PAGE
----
Tuesday, 7 July 2009

M&S vote tomorrow

The M&S AGM is tomorrow, and there is a lot of speculation about what sort of vote there might be on the LAPFF resolution seeking the appointment of an independent chair. Just to recap LAPFF filed this resolution in order to address the issue of Stuart Rose combining chair and chief executive positions, in breach of the Combined Code. Its stated reason for doing so is to enable shareholders to demonstrate concern about the company's governance with having to vote against Rose himself. LAPFF has called on its members to back Rose's re-election at the AGM, making clear that this isn't a personal issue.

It's also worth remembering why M&S said that the combined roles were necessary - apparently in order to succession plan. I say apparently as I can't think of another company ever having used this argument, and literally not a single shareholder I have talked to about this issue says that they accept that as a valid argument.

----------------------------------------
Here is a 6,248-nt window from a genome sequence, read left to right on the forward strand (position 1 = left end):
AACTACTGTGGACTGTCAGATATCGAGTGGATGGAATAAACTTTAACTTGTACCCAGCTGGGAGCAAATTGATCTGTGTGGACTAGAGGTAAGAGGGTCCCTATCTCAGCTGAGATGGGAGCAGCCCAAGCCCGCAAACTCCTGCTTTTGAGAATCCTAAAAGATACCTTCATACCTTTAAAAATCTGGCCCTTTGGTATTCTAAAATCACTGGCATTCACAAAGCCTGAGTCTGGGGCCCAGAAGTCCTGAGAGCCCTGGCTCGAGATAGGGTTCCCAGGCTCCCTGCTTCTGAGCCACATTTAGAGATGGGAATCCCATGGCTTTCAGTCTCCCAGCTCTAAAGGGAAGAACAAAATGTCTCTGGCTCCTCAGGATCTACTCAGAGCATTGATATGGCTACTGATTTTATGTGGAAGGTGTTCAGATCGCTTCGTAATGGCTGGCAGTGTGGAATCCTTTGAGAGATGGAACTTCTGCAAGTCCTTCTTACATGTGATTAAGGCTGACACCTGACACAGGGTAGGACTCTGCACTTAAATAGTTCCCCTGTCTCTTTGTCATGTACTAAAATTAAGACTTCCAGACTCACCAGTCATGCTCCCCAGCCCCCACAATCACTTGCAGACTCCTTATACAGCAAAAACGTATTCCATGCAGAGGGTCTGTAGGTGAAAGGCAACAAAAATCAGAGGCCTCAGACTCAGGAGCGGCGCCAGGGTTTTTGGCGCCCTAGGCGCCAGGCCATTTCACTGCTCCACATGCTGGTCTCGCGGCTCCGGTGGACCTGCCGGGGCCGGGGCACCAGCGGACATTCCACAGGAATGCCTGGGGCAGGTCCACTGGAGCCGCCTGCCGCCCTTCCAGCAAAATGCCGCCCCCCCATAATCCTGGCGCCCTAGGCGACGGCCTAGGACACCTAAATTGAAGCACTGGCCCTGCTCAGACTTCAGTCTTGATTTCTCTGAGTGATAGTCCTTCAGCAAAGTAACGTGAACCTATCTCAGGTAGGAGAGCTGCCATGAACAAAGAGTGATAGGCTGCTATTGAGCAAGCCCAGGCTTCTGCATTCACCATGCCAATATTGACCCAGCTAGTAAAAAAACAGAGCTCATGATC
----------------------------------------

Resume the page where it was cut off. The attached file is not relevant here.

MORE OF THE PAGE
All of this info is in the public domain, and has been for weeks, so it's a bit disheartening to read in a few places that LAPFF is seeking to oust Sir Stuart. Even Robert Peston gets it a bit wrong today -
So it is possible to characterise the LAPFF position as a preference for finding a chief executive in panicky hurry rather than in a methodical and sensible fashion (the LAPFF would of course say that it wouldn't want Rose to evacuate the building immediately).
Not really, since the LAPFF resolution is about the role of the chair, not the chief exec. Rose giving up the chair's role need not have any impact on the hunt for the new exec.

Equally it appears that the company has talked a few investors round by arguing that a big vote on the resolution might mean that Rose walks, rather than simply gives up the chair and reverts to just chief executive... within 12 months!

As to what kind of level of support the resolution might attract, it's impossible to say. The support of RiskMetrics is pretty significant, as it will inevitably swing a chunk of the vote. And a sizeable number of institutions look set to vote in favour. But equally some fund managers would rather bite their own hands off than vote for a shareholder resolution. I suspect that the real story will be, like last year, a large number of abstentions.

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